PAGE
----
Interviewing a New Doctor
After you find a few physicians meeting your criteria, review our list of questions below and ask each doctor you interview for their response. This will help you decide if he/she is a good candidate. Having a doctor who will treat you early on can be the best strategy in managing HG effectively. If you have HG now and don't feel you are getting adequate care, seek a second opinion. These questions also apply to you and will help you find a doctor.
After you read through the following questions, change them as appropriate for your situation. These will help you determine if a doctor you are considering is comfortable treating HG and will intervene before you get too sick. Treatment strategies vary greatly by doctor, so you have to ask. If a doctor has a preset plan that is followed and not adapted to your specific symptoms, you may have difficulties getting the care you need.
It's also a good idea to think through the problems you had last time (or are having now) and ask how this doctor will respond to them or prevent them if possible. Examples of secondary problems include medication reactions, reflux, depression, muscle atrophy, malnutrition, thyroid dysfunction, etc. Don't forget to review as much info on our site as possible before your first visit. This will help you be informed on your options.
Questions to Ask
- How many women do you see with HG each year?
(If they say only a few, they may be uncomfortable being aggressive early on, or may not realize how sick you are until you are very sick.)
- What do you think causes HG?
(If they say it's largely psychological or they don't know, find a different doctor.)
- How do you treat HG?
(Allow them to respond to this before asking the more specific questions listed below. Determine if they have a preset plan or if they treat based on your individual symptoms and response.)
- Do you always start with Phenergan,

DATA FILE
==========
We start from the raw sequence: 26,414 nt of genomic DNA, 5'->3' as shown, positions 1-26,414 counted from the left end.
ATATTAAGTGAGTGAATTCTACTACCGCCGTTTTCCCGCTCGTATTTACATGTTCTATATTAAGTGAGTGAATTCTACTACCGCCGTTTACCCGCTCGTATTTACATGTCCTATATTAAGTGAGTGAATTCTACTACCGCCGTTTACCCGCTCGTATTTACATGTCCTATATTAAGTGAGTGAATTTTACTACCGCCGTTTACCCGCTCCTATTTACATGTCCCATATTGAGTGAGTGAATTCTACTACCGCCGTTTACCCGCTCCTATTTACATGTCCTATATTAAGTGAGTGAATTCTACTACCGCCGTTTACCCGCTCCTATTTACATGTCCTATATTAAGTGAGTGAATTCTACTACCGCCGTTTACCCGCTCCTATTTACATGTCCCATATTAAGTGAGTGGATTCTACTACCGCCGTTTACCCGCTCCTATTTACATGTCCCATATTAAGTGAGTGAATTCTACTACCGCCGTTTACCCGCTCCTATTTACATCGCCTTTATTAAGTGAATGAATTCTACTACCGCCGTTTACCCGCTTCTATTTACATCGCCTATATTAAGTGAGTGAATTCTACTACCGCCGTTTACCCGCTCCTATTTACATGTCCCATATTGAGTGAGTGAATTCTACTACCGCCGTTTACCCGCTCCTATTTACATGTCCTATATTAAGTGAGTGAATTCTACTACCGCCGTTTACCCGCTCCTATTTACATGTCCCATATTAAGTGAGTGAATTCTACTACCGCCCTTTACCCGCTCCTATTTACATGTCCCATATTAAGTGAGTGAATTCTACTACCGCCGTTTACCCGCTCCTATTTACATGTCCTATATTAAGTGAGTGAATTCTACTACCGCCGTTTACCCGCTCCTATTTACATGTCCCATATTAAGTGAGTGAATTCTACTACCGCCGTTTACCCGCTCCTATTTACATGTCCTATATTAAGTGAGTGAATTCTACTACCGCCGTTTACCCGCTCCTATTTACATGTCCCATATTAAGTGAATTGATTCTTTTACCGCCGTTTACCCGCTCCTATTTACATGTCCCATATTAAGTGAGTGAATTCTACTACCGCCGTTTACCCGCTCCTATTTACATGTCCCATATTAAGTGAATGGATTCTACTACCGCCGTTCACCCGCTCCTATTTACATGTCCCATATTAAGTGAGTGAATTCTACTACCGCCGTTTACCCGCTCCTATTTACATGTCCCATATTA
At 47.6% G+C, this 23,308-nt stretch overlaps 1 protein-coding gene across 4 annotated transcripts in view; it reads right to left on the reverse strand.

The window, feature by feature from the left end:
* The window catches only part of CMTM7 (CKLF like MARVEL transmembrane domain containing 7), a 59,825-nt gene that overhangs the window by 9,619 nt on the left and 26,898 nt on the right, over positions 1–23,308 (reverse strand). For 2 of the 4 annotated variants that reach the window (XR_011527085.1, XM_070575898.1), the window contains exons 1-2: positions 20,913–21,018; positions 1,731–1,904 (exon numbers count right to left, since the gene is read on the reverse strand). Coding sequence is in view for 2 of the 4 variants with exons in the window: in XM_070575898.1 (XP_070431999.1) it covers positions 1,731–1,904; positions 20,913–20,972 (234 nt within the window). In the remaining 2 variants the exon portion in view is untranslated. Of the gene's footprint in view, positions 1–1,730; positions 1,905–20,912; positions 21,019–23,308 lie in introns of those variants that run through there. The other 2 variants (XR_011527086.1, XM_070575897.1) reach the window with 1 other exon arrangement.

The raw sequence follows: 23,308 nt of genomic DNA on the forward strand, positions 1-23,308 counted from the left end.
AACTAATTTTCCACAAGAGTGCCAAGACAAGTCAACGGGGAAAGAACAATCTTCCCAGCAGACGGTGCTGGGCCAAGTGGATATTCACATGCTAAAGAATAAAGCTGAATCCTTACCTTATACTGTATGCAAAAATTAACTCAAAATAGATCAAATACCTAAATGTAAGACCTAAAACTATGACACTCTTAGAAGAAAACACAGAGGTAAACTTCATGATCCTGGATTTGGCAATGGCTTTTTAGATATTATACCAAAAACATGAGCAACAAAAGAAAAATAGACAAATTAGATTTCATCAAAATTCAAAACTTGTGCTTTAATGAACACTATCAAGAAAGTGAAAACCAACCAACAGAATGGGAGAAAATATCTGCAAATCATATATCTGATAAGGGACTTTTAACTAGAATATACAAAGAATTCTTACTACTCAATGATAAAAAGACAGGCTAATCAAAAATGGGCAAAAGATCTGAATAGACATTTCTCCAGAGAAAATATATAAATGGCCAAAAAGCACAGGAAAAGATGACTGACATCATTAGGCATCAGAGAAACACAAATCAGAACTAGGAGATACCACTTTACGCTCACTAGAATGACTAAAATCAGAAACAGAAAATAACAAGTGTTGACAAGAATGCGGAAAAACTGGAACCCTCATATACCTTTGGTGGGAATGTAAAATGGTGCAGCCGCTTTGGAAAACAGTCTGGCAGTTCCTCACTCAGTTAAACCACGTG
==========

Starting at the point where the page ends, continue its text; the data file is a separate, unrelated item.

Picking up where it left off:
antihistamines (Unisom) and/or sedatives (Compazine)? Or can I start with
the medication that worked best last time
(or a different one if nothing helped)?
- At what point can I start
on a medication?
(It's important that doctors are willing to prescribe medications when symptoms begin since you have had HG in the past. This may prevent complications and make HG less severe.)
- Do you use Zofran, Kytril or Anzemet? How many weeks do I have to
be to start on this medicine? What is the dose you feel is the most I can
take in a day?
(It is a misconception that no drug is safe until after the first trimester. Refer to our Risks and Outcomes page for more info. See our Medication page for dosages.)
- If I don't improve with those drugs,
what would be the next step?
- Do you ever use steroid therapy?
(If you have severe HG and/or have not responded to medications in the past, you may want to consider this. Review more on it on our Medication page.)
- Do you prescribe home TPN or other
options for nutritional support? If so, at what point (how many
pounds do I have to lose, how long do I have to vomit, etc.)?
- What other options do you recommend
for treatment besides (or in conjunction with) medications? (e.g. Acupuncture, homeopathy, gastric pacing, psychotherapy)
- Since I have
had HG before (or now) and we are trying to get pregnant, can you give
me a prescription for a few doses of (the
you want to try
first) to have on hand in case the nausea/vomiting
begins while you are not available or I am away from home
(if you travel).
(If another doctor is on call, they may not be willing to offer you medication without first seeing you.)
- Are you comfortable with my using
homeopathics or other natural treatments?
(If you plan to try them. See our Complementary & Alternative Medicine section.)
- What are my options for contacting you after hours
if I am getting worse since you will know my
(Do you have to talk with the nurse or an on-call person first? Is that your only option?)
Feel free to refer the physicians you interview to our site to educate themselves on management of hyperemesis. We have developed a protocol to help them determine how best to care for you. We also have many links to medical research articles they can read to learn more.
Updated on: Apr. 18, 2013